The Boids algorithm was implemented into game player with the following tunable movement rules. Each rule has a scaling parameter to control that rule’s contribution to the individual agent’s movement.

  • Moving toward center of mass of flock (clustering)
  • Moving away from nearby robots (collision avoidance)
  • Moving toward objective location specified by leader
  • Moving toward leader

In addition to the flocking algorithms to govern low-level agent movement, high-level navigation and communication algorithms were implemented as well. These algorithms calculate and share navigation objectives based on the following protocol.

Based on a configurable parameter, robots periodically perform a detailed survey of their surroundings to determine nearby enemy and friendly robots. From this survey, the robots calculate information such as the size and center of mass of the visible enemy swarm and the concentration of friendly robots in the area.

This information is used to create an estimate of priority, which is then broadcasted to friendly robots nearby. Nearby worker units will flee in the opposite direction of the enemy swarm, while also repeatedly rebroadcasting the swarm information they received so that any soldier robots encountered while fleeing will be made aware of the enemy swarm position and size.

Nearby robots will use the priority estimate along with the distances from their current location to their existing objective and the new incoming objective to determine whether to split off from their current path or continue as planned. Soldier units will also rebroadcast the objective information if the priority is higher than their current objective. Leaders will store multiple objective locations at a time in order to create a running priority-ordered list of destinations. Robots who decide to join forces and fight alongside the original broadcaster will form a new group under a new elected leader.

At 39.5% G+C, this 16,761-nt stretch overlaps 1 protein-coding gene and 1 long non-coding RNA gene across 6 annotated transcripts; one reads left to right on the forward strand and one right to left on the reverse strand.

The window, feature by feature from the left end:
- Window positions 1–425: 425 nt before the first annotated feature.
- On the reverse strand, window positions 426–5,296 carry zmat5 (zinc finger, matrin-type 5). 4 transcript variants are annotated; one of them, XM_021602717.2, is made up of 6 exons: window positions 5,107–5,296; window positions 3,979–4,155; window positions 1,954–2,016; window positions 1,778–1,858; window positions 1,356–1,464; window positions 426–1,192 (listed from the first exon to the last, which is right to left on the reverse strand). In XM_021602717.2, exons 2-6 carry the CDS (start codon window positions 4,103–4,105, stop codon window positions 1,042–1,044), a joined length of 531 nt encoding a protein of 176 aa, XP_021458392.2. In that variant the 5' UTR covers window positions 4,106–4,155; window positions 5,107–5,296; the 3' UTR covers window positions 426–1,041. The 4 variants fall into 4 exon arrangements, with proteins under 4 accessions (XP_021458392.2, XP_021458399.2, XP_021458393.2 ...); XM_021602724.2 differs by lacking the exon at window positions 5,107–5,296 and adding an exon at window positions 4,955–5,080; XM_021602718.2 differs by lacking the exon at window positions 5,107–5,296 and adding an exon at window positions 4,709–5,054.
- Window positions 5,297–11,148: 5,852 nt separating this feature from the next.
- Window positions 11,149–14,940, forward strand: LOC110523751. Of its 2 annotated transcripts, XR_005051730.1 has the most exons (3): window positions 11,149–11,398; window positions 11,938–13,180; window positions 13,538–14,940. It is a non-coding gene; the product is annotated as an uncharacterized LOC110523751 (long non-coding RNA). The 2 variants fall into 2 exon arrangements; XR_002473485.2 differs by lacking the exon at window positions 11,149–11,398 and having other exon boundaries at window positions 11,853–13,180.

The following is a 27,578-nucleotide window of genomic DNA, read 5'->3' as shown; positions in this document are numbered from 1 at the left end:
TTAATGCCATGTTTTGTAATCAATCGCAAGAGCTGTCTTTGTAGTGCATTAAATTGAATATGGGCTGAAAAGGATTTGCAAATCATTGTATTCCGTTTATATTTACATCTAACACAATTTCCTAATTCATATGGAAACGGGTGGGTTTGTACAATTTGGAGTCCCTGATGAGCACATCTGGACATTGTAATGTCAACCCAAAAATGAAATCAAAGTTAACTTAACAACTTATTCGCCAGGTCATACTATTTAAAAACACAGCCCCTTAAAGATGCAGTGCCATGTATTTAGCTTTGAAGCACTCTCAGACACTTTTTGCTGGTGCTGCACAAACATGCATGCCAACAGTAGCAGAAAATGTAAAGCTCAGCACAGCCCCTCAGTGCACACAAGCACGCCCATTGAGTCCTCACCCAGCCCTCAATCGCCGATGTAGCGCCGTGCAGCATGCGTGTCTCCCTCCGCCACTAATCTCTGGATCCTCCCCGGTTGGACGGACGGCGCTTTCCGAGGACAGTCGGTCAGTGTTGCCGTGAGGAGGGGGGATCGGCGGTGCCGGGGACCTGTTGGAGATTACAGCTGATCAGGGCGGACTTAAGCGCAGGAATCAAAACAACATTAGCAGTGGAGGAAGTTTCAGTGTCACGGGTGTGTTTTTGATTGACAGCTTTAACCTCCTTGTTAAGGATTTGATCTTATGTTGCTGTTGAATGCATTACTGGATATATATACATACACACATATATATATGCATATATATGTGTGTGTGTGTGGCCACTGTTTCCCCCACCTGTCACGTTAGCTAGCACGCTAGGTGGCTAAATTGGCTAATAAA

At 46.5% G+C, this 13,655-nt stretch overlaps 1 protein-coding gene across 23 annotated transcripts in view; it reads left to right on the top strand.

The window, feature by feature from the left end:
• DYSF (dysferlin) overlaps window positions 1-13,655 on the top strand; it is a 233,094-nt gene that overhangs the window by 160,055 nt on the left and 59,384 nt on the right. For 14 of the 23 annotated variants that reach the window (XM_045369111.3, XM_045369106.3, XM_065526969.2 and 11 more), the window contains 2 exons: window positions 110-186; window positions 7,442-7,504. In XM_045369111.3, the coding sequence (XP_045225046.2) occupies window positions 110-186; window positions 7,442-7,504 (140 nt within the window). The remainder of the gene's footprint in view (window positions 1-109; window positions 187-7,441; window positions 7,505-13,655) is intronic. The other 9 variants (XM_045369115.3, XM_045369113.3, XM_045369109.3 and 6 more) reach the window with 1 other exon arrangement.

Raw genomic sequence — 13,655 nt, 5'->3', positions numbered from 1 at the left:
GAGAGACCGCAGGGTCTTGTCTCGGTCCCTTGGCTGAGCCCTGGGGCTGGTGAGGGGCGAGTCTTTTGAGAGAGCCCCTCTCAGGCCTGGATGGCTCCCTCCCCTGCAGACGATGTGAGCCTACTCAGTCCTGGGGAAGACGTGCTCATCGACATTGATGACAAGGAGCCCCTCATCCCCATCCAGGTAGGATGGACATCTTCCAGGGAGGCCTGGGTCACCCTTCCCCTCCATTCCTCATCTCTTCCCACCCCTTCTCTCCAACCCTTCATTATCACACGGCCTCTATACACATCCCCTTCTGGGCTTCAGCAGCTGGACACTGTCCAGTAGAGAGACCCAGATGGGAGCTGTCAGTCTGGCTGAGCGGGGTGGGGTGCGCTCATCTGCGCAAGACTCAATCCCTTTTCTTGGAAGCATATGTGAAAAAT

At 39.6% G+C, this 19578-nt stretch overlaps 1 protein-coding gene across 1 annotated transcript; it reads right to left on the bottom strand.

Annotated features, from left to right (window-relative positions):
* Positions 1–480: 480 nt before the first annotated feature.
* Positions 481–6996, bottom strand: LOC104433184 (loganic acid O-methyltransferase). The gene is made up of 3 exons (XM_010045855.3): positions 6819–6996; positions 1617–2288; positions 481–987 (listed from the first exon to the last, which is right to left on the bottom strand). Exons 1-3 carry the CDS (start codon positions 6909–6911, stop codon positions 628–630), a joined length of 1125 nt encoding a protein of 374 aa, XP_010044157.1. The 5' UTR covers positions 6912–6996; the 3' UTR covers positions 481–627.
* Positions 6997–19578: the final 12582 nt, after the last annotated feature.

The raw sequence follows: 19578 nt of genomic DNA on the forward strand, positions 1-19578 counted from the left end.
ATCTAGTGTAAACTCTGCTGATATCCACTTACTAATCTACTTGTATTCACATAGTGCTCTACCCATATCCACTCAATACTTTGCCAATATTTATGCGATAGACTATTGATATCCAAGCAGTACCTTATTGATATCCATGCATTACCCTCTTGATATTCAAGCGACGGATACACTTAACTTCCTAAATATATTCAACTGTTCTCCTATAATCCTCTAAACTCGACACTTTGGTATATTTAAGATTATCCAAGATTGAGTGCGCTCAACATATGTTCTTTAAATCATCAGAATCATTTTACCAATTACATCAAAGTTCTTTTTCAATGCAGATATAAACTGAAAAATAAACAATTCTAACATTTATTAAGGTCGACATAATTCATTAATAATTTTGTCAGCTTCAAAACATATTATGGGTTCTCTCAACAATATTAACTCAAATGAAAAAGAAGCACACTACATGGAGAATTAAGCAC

Future Work

There are a number of improvements that could be made to the player AI that would necessitate a rewrite of the navigation and communication schemes. Initially the vision for this project was that low-level protocols for these tasks could be implemented as layers, on top of which the leaders could communicate and form high-level plans. It would be interesting to retry this approach a second time to see how feasible it would be given all of the restrictions of the domain.

There are also a number of refinements to the flocking algorithm that would be interesting to implement, such as dynamically-adjusted weights for the different movement rules. For example, a group could act with the defensive strategy until enough group members are collected, at which point the group switches to a more aggressive strategy to hunt and destroy nearby enemies.


This project developed a player AI for the BattleCode domain. A number of schemes were explored for creating a competitive player, and this project focused on various types of navigation algorithms. Flocking behavior, objective sharing, and high-level prioritization were explored as part of this process, and various player profiles were developed using different combinations of parameters for those tasks.

Experimental results were obtained by creating matchups between all of the different profiles. The results indicated that high-level navigation had a greater impact on performance than flocking, and that clustering together is an important aspect of destroying enemies effectively. The results also indicated that the performance benefits obtained from more intelligent behavior can be more than offset by their additional bytecode cost.